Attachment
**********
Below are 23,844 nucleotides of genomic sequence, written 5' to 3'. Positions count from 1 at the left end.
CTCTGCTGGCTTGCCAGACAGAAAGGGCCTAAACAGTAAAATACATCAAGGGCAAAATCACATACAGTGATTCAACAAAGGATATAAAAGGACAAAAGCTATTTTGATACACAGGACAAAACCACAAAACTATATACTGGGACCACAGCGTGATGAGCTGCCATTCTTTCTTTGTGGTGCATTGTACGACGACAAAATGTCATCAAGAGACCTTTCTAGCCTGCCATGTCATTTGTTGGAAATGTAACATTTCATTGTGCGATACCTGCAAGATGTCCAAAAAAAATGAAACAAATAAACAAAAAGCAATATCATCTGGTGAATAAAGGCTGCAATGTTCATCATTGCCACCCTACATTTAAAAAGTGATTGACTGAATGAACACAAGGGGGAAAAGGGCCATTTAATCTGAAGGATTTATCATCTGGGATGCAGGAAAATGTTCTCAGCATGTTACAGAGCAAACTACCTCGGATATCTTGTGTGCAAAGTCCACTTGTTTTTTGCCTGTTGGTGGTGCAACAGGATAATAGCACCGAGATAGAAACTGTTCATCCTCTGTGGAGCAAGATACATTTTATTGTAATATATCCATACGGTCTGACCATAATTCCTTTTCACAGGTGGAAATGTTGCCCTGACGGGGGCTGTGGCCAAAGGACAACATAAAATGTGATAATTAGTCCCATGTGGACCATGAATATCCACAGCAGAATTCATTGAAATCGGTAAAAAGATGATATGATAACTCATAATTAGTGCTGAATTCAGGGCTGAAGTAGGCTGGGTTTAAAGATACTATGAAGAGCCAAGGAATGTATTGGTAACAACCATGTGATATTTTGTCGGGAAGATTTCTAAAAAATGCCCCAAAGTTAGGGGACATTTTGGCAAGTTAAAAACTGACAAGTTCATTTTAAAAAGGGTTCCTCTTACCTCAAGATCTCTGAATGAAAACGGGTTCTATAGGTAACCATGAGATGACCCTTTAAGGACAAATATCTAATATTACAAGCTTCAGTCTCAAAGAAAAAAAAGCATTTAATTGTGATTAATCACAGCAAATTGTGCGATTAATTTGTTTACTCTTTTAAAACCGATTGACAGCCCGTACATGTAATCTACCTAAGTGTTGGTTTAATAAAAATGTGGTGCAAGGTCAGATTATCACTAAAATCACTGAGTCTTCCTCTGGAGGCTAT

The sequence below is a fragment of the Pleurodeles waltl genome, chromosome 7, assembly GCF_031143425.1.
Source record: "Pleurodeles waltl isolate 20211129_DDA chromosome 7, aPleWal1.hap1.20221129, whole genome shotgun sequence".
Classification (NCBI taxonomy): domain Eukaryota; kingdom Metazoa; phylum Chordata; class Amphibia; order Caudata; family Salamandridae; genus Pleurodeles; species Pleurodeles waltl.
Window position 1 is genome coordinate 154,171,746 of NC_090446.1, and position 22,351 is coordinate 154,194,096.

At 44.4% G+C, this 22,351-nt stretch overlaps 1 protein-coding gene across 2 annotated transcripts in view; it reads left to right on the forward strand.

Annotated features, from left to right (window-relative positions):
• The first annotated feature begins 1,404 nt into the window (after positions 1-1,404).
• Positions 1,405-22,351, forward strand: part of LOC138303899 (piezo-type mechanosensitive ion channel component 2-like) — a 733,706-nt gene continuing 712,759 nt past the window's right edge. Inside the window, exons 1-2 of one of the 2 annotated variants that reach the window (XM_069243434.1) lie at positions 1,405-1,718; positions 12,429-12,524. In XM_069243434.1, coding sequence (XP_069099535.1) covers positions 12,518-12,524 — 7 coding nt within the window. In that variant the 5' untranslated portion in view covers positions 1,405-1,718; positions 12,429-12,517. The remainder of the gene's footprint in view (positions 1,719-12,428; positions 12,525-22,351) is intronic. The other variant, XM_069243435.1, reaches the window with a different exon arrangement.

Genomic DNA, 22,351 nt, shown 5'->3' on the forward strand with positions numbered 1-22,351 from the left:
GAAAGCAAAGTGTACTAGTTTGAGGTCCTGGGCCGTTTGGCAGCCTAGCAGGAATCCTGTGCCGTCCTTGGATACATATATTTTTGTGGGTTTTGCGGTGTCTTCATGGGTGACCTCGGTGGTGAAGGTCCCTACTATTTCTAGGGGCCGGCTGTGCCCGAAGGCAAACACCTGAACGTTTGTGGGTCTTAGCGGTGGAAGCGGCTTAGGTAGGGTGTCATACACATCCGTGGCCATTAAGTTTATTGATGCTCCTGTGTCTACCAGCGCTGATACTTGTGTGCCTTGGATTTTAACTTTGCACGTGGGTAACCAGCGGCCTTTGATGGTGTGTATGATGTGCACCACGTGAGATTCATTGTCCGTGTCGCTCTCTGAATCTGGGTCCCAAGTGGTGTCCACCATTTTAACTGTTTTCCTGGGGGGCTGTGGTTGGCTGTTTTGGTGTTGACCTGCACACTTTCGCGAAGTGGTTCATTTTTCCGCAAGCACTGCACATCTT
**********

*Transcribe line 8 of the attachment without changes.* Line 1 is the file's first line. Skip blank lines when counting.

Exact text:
Annotated features, from left to right (window-relative positions):